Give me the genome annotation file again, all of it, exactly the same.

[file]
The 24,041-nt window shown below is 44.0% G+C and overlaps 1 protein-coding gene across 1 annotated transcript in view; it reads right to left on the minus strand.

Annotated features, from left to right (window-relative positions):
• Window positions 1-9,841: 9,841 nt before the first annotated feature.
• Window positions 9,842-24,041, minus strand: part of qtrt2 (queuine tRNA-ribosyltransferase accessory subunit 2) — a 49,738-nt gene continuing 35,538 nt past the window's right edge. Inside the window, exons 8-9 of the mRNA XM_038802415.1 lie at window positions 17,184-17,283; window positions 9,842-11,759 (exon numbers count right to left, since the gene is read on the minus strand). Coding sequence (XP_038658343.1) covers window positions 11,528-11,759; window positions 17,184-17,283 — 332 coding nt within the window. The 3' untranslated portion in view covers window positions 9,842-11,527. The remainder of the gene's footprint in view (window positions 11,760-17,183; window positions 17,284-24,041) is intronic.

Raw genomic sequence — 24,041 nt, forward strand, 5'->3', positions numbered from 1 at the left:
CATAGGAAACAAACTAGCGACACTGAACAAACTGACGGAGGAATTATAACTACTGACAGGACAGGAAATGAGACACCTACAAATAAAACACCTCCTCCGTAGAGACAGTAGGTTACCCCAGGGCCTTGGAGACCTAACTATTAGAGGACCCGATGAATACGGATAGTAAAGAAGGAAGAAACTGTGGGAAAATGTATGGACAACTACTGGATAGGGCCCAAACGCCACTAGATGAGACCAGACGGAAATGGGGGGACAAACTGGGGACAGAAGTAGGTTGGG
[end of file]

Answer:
The 24,041-nt window shown below is 44.0% G+C and overlaps 1 protein-coding gene across 1 annotated transcript in view; it reads right to left on the minus strand.

Annotated features, from left to right (window-relative positions):
• Window positions 1-9,841: 9,841 nt before the first annotated feature.
• Window positions 9,842-24,041, minus strand: part of qtrt2 (queuine tRNA-ribosyltransferase accessory subunit 2) — a 49,738-nt gene continuing 35,538 nt past the window's right edge. Inside the window, exons 8-9 of the mRNA XM_038802415.1 lie at window positions 17,184-17,283; window positions 9,842-11,759 (exon numbers count right to left, since the gene is read on the minus strand). Coding sequence (XP_038658343.1) covers window positions 11,528-11,759; window positions 17,184-17,283 — 332 coding nt within the window. The 3' untranslated portion in view covers window positions 9,842-11,527. The remainder of the gene's footprint in view (window positions 11,760-17,183; window positions 17,284-24,041) is intronic.

Raw genomic sequence — 24,041 nt, forward strand, 5'->3', positions numbered from 1 at the left:
CATAGGAAACAAACTAGCGACACTGAACAAACTGACGGAGGAATTATAACTACTGACAGGACAGGAAATGAGACACCTACAAATAAAACACCTCCTCCGTAGAGACAGTAGGTTACCCCAGGGCCTTGGAGACCTAACTATTAGAGGACCCGATGAATACGGATAGTAAAGAAGGAAGAAACTGTGGGAAAATGTATGGACAACTACTGGATAGGGCCCAAACGCCACTAGATGAGACCAGACGGAAATGGGGGGACAAACTGGGGACAGAAGTAGGTTGGG